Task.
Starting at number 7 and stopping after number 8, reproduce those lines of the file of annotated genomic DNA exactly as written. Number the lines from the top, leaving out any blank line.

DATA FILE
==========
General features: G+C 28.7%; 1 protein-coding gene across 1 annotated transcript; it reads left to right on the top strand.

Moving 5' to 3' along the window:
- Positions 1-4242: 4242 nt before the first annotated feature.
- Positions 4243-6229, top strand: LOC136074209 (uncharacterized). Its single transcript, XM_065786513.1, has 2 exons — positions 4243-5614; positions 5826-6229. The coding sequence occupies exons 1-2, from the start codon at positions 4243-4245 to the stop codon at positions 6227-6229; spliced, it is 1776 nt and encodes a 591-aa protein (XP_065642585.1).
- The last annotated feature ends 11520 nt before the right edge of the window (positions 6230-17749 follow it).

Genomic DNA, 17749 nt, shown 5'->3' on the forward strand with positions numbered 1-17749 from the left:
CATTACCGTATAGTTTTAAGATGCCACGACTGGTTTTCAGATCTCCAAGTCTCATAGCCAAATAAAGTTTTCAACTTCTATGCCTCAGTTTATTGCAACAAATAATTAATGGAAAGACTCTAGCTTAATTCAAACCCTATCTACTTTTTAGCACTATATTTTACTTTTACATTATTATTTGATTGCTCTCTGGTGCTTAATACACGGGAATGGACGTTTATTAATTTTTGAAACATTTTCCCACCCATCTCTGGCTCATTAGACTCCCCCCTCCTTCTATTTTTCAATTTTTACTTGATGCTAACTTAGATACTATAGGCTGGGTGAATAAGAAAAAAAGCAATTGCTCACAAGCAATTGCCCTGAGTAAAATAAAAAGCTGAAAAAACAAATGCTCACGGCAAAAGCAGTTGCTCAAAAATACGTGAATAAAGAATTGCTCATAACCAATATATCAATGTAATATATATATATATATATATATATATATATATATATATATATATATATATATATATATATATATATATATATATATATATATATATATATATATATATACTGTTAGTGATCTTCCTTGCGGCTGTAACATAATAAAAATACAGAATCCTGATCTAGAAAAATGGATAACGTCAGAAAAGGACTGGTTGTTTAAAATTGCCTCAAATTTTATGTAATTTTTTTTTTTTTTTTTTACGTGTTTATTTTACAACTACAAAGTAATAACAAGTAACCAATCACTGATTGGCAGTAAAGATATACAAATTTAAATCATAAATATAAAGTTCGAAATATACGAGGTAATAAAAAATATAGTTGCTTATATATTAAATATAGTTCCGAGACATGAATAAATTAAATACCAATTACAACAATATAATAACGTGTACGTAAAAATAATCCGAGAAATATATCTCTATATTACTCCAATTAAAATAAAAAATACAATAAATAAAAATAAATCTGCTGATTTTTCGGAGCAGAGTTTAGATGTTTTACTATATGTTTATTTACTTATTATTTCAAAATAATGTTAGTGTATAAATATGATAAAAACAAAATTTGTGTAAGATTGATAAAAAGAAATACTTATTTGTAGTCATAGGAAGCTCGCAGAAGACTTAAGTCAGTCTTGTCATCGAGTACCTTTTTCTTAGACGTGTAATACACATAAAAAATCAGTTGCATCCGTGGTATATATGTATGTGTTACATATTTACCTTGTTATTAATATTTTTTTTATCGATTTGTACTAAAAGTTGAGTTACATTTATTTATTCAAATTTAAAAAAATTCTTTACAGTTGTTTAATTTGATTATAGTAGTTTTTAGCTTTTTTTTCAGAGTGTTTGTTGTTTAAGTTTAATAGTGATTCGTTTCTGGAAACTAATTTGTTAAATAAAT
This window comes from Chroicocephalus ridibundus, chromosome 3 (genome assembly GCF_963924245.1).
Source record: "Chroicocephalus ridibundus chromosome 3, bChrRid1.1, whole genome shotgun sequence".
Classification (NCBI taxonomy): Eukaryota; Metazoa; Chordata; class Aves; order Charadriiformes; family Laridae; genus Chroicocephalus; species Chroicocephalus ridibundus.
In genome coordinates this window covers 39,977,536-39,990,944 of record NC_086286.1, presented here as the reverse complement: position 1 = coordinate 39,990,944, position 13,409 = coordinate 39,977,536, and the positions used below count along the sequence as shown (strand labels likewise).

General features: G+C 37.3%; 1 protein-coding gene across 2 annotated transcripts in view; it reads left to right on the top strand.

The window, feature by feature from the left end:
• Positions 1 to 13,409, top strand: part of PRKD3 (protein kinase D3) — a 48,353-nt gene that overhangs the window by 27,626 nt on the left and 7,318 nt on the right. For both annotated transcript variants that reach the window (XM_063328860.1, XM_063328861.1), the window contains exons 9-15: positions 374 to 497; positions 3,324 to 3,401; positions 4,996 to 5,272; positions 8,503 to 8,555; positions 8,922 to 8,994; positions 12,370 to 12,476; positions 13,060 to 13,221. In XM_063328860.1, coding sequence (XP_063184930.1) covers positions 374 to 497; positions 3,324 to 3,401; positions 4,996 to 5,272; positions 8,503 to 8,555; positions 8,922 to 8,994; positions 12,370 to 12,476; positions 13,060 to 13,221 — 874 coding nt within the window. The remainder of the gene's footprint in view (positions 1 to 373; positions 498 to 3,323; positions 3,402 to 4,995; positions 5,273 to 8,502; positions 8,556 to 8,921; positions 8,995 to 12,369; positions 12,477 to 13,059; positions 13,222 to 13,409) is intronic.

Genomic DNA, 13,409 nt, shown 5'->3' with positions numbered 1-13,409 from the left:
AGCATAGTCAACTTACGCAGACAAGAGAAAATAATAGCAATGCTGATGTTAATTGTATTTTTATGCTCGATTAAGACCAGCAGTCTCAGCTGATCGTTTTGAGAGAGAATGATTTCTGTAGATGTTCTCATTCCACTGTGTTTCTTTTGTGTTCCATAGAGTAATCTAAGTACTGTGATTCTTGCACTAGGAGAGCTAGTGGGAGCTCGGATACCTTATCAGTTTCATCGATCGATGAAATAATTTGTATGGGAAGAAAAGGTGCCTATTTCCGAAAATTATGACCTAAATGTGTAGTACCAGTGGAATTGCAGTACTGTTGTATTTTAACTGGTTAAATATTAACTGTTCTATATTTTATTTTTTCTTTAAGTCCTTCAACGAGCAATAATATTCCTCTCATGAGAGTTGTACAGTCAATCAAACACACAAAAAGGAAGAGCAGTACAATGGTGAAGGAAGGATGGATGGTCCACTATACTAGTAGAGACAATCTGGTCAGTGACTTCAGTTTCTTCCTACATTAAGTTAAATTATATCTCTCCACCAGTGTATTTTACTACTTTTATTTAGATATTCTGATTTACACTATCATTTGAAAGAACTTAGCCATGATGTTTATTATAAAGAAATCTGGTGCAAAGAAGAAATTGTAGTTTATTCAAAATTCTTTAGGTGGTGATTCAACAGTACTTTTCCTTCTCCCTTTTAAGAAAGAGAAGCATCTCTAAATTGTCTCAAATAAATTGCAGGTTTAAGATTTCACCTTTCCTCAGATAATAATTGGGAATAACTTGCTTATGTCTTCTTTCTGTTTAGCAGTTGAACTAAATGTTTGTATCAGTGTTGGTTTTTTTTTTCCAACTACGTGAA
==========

CATTACCGTATAGTTTTAAGATGCCACGACTGGTTTTCAGATCTCCAAGTCTCATAGCCAAATAAAGTTTTCAACTTCTATGCCTCAGTTTATTGCAACAAATAATTAATGGAAAGACTCTAGCTTAATTCAAACCCTATCTACTTTTTAGCACTATATTTTACTTTTACATTATTATTTGATTGCTCTCTGGTGCTTAATACACGGGAATGGACGTTTATTAATTTTTGAAACATTTTCCCACCCATCTCTGGCTCATTAGACTCCCCCCTCCTTCTATTTTTCAATTTTTACTTGATGCTAACTTAGATACTATAGGCTGGGTGAATAAGAAAAAAAGCAATTGCTCACAAGCAATTGCCCTGAGTAAAATAAAAAGCTGAAAAAACAAATGCTCACGGCAAAAGCAGTTGCTCAAAAATACGTGAATAAAGAATTGCTCATAACCAATATATCAATGTAATATATATATATATATATATATATATATATATATATATATATATATATATATATATATATATATATATATATATATATATATATATATATATATATATACTGTTAGTGATCTTCCTTGCGGCTGTAACATAATAAAAATACAGAATCCTGATCTAGAAAAATGGATAACGTCAGAAAAGGACTGGTTGTTTAAAATTGCCTCAAATTTTATGTAATTTTTTTTTTTTTTTTTTACGTGTTTATTTTACAACTACAAAGTAATAACAAGTAACCAATCACTGATTGGCAGTAAAGATATACAAATTTAAATCATAAATATAAAGTTCGAAATATACGAGGTAATAAAAAATATAGTTGCTTATATATTAAATATAGTTCCGAGACATGAATAAATTAAATACCAATTACAACAATATAATAACGTGTACGTAAAAATAATCCGAGAAATATATCTCTATATTACTCCAATTAAAATAAAAAATACAATAAATAAAAATAAATCTGCTGATTTTTCGGAGCAGAGTTTAGATGTTTTACTATATGTTTATTTACTTATTATTTCAAAATAATGTTAGTGTATAAATATGATAAAAACAAAATTTGTGTAAGATTGATAAAAAGAAATACTTATTTGTAGTCATAGGAAGCTCGCAGAAGACTTAAGTCAGTCTTGTCATCGAGTACCTTTTTCTTAGACGTGTAATACACATAAAAAATCAGTTGCATCCGTGGTATATATGTATGTGTTACATATTTACCTTGTTATTAATATTTTTTTTATCGATTTGTACTAAAAGTTGAGTTACATTTATTTATTCAAATTTAAAAAAATTCTTTACAGTTGTTTAATTTGATTATAGTAGTTTTTAGCTTTTTTTTCAGAGTGTTTGTTGTTTAAGTTTAATAGTGATTCGTTTCTGGAAACTAATTTGTTAAATAAAT
This window comes from Chroicocephalus ridibundus, chromosome 3 (genome assembly GCF_963924245.1).